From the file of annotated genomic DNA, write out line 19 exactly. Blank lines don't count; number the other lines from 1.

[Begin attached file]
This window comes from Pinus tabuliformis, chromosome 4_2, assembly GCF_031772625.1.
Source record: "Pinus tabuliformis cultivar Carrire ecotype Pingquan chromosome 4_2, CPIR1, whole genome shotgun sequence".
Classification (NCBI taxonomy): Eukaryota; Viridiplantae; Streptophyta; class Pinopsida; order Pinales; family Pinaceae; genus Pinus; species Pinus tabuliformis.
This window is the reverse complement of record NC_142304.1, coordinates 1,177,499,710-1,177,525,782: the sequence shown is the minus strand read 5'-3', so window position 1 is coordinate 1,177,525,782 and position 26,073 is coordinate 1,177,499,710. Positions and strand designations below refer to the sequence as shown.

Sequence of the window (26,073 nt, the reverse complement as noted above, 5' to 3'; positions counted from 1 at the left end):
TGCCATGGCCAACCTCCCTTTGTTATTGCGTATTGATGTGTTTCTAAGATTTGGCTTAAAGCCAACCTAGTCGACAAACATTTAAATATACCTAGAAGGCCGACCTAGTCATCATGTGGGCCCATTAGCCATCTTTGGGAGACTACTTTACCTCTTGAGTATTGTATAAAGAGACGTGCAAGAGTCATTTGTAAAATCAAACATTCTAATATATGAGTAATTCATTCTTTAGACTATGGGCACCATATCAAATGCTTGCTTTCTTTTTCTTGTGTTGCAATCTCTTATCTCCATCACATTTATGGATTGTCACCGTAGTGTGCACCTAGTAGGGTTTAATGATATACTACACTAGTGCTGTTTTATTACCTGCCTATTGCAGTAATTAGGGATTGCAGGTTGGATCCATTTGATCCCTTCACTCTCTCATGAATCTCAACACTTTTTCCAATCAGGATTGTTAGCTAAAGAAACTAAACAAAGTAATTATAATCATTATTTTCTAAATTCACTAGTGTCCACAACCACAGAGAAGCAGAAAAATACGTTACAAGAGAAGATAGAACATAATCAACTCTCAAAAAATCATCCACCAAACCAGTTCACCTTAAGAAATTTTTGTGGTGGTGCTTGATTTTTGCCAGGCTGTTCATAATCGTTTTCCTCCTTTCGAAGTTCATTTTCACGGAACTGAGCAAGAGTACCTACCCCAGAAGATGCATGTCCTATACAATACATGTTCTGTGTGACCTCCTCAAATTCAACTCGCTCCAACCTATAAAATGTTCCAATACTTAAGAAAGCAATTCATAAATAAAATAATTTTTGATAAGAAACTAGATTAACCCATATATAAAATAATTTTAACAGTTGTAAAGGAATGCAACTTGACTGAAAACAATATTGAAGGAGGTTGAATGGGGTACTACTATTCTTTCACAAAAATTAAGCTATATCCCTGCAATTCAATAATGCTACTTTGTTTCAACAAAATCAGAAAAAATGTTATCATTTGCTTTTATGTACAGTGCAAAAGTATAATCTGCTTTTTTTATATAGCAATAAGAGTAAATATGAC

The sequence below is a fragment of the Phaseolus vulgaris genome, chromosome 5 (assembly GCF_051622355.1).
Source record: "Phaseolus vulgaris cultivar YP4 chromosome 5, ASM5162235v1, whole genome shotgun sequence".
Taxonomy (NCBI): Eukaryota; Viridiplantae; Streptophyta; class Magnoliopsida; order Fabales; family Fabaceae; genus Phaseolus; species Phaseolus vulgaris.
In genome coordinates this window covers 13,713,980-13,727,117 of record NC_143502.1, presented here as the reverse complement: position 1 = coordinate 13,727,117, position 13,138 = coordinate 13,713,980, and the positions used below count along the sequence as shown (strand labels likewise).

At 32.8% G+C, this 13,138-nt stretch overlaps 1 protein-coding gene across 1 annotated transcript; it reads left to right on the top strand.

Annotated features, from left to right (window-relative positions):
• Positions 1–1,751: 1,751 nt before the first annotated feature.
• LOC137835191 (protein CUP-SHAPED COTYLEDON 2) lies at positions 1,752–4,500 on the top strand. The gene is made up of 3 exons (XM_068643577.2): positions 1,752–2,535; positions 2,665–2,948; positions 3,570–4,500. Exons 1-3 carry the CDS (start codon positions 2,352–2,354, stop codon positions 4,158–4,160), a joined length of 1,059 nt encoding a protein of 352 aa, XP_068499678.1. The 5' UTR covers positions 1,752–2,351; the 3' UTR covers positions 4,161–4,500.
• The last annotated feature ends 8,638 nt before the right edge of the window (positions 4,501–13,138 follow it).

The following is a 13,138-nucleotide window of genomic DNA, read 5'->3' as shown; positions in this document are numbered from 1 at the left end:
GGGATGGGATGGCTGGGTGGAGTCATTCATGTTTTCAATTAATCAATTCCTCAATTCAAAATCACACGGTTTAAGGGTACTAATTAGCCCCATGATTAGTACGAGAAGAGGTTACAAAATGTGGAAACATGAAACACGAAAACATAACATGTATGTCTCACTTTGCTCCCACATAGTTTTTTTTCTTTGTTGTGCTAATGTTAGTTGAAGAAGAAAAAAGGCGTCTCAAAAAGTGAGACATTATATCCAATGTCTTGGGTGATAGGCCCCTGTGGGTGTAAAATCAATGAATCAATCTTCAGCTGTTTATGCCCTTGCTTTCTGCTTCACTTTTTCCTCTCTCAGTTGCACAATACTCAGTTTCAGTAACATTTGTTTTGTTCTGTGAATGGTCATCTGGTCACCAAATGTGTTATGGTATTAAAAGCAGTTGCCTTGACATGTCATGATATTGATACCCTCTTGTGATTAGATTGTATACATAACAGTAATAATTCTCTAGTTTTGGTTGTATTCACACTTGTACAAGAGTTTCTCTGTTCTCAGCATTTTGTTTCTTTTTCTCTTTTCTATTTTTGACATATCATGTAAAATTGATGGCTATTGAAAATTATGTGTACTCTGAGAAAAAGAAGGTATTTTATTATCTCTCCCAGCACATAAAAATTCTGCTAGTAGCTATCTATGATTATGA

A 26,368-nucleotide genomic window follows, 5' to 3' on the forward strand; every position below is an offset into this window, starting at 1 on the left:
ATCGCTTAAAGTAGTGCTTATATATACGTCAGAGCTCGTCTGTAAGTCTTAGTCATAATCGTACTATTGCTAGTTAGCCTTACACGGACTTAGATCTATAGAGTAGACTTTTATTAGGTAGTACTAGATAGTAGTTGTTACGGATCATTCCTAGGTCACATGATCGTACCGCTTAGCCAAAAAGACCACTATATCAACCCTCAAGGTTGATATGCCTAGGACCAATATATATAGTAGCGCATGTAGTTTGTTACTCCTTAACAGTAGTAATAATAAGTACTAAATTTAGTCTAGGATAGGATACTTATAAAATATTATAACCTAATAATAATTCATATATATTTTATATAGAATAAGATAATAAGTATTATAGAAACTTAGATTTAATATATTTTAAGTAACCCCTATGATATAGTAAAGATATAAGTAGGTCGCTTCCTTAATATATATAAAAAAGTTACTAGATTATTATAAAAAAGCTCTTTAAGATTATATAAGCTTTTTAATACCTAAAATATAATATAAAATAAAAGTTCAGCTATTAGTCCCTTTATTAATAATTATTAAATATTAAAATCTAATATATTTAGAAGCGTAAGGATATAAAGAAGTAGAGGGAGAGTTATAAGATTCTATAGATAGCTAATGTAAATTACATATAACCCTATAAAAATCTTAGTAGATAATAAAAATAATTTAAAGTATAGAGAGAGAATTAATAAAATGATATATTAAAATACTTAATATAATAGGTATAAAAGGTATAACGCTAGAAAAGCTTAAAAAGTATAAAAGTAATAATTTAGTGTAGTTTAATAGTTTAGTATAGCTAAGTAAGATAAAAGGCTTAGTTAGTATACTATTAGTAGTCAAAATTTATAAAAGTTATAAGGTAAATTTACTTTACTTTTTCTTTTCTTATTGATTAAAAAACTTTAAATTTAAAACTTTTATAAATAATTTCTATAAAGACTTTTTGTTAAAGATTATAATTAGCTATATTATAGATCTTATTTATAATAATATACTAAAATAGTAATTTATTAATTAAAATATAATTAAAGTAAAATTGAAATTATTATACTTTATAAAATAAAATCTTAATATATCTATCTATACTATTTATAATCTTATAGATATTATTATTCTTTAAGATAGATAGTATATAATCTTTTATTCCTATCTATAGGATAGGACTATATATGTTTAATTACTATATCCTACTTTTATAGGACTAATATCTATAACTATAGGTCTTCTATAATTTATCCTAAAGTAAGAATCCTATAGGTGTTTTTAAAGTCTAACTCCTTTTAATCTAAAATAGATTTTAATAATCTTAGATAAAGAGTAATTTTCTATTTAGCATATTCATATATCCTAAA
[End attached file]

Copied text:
ATCGCTTAAAGTAGTGCTTATATATACGTCAGAGCTCGTCTGTAAGTCTTAGTCATAATCGTACTATTGCTAGTTAGCCTTACACGGACTTAGATCTATAGAGTAGACTTTTATTAGGTAGTACTAGATAGTAGTTGTTACGGATCATTCCTAGGTCACATGATCGTACCGCTTAGCCAAAAAGACCACTATATCAACCCTCAAGGTTGATATGCCTAGGACCAATATATATAGTAGCGCATGTAGTTTGTTACTCCTTAACAGTAGTAATAATAAGTACTAAATTTAGTCTAGGATAGGATACTTATAAAATATTATAACCTAATAATAATTCATATATATTTTATATAGAATAAGATAATAAGTATTATAGAAACTTAGATTTAATATATTTTAAGTAACCCCTATGATATAGTAAAGATATAAGTAGGTCGCTTCCTTAATATATATAAAAAAGTTACTAGATTATTATAAAAAAGCTCTTTAAGATTATATAAGCTTTTTAATACCTAAAATATAATATAAAATAAAAGTTCAGCTATTAGTCCCTTTATTAATAATTATTAAATATTAAAATCTAATATATTTAGAAGCGTAAGGATATAAAGAAGTAGAGGGAGAGTTATAAGATTCTATAGATAGCTAATGTAAATTACATATAACCCTATAAAAATCTTAGTAGATAATAAAAATAATTTAAAGTATAGAGAGAGAATTAATAAAATGATATATTAAAATACTTAATATAATAGGTATAAAAGGTATAACGCTAGAAAAGCTTAAAAAGTATAAAAGTAATAATTTAGTGTAGTTTAATAGTTTAGTATAGCTAAGTAAGATAAAAGGCTTAGTTAGTATACTATTAGTAGTCAAAATTTATAAAAGTTATAAGGTAAATTTACTTTACTTTTTCTTTTCTTATTGATTAAAAAACTTTAAATTTAAAACTTTTATAAATAATTTCTATAAAGACTTTTTGTTAAAGATTATAATTAGCTATATTATAGATCTTATTTATAATAATATACTAAAATAGTAATTTATTAATTAAAATATAATTAAAGTAAAATTGAAATTATTATACTTTATAAAATAAAATCTTAATATATCTATCTATACTATTTATAATCTTATAGATATTATTATTCTTTAAGATAGATAGTATATAATCTTTTATTCCTATCTATAGGATAGGACTATATATGTTTAATTACTATATCCTACTTTTATAGGACTAATATCTATAACTATAGGTCTTCTATAATTTATCCTAAAGTAAGAATCCTATAGGTGTTTTTAAAGTCTAACTCCTTTTAATCTAAAATAGATTTTAATAATCTTAGATAAAGAGTAATTTTCTATTTAGCATATTCATATATCCTAAA